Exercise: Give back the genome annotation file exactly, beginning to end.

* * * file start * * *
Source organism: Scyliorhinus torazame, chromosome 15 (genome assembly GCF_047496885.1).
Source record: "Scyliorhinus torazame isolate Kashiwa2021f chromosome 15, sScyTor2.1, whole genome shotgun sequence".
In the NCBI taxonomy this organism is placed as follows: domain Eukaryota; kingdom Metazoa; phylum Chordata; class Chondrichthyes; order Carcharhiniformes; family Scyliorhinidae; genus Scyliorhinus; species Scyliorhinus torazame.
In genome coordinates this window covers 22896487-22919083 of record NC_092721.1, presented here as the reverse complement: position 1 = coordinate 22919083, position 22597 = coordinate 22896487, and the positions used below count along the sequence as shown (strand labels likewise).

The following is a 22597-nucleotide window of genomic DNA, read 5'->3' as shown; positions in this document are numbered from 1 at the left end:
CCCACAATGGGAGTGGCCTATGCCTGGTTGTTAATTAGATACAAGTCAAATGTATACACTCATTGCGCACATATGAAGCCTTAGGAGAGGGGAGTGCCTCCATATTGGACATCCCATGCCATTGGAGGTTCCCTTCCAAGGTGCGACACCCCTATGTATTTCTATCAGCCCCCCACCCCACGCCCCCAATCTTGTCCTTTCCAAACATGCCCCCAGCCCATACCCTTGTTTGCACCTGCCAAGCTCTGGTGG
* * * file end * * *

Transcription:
Source organism: Scyliorhinus torazame, chromosome 15 (genome assembly GCF_047496885.1).
Source record: "Scyliorhinus torazame isolate Kashiwa2021f chromosome 15, sScyTor2.1, whole genome shotgun sequence".
In the NCBI taxonomy this organism is placed as follows: domain Eukaryota; kingdom Metazoa; phylum Chordata; class Chondrichthyes; order Carcharhiniformes; family Scyliorhinidae; genus Scyliorhinus; species Scyliorhinus torazame.
In genome coordinates this window covers 22896487-22919083 of record NC_092721.1, presented here as the reverse complement: position 1 = coordinate 22919083, position 22597 = coordinate 22896487, and the positions used below count along the sequence as shown (strand labels likewise).

The following is a 22597-nucleotide window of genomic DNA, read 5'->3' as shown; positions in this document are numbered from 1 at the left end:
CCCACAATGGGAGTGGCCTATGCCTGGTTGTTAATTAGATACAAGTCAAATGTATACACTCATTGCGCACATATGAAGCCTTAGGAGAGGGGAGTGCCTCCATATTGGACATCCCATGCCATTGGAGGTTCCCTTCCAAGGTGCGACACCCCTATGTATTTCTATCAGCCCCCCACCCCACGCCCCCAATCTTGTCCTTTCCAAACATGCCCCCAGCCCATACCCTTGTTTGCACCTGCCAAGCTCTGGTGG